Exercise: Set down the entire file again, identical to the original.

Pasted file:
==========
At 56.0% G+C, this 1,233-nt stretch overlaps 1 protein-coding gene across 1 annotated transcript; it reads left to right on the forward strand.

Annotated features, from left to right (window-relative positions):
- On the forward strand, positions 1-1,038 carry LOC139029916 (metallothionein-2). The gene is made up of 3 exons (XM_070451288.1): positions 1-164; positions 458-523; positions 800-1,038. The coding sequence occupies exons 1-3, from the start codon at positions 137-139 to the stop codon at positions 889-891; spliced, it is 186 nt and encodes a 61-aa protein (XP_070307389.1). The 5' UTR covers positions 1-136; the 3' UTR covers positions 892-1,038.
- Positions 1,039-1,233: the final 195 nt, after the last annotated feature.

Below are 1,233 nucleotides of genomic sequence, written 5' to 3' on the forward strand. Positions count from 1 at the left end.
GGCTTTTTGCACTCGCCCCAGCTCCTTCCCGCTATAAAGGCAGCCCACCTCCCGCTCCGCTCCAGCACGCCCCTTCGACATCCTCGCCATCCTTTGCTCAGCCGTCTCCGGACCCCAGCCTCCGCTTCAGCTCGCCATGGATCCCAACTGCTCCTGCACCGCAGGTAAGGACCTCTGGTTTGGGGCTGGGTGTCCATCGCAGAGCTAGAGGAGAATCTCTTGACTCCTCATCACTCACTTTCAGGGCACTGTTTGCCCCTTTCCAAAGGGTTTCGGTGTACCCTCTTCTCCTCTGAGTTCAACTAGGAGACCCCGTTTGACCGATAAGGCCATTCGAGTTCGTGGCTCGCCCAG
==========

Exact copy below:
At 56.0% G+C, this 1,233-nt stretch overlaps 1 protein-coding gene across 1 annotated transcript; it reads left to right on the forward strand.

Annotated features, from left to right (window-relative positions):
- On the forward strand, positions 1-1,038 carry LOC139029916 (metallothionein-2). The gene is made up of 3 exons (XM_070451288.1): positions 1-164; positions 458-523; positions 800-1,038. The coding sequence occupies exons 1-3, from the start codon at positions 137-139 to the stop codon at positions 889-891; spliced, it is 186 nt and encodes a 61-aa protein (XP_070307389.1). The 5' UTR covers positions 1-136; the 3' UTR covers positions 892-1,038.
- Positions 1,039-1,233: the final 195 nt, after the last annotated feature.

Below are 1,233 nucleotides of genomic sequence, written 5' to 3' on the forward strand. Positions count from 1 at the left end.
GGCTTTTTGCACTCGCCCCAGCTCCTTCCCGCTATAAAGGCAGCCCACCTCCCGCTCCGCTCCAGCACGCCCCTTCGACATCCTCGCCATCCTTTGCTCAGCCGTCTCCGGACCCCAGCCTCCGCTTCAGCTCGCCATGGATCCCAACTGCTCCTGCACCGCAGGTAAGGACCTCTGGTTTGGGGCTGGGTGTCCATCGCAGAGCTAGAGGAGAATCTCTTGACTCCTCATCACTCACTTTCAGGGCACTGTTTGCCCCTTTCCAAAGGGTTTCGGTGTACCCTCTTCTCCTCTGAGTTCAACTAGGAGACCCCGTTTGACCGATAAGGCCATTCGAGTTCGTGGCTCGCCCAG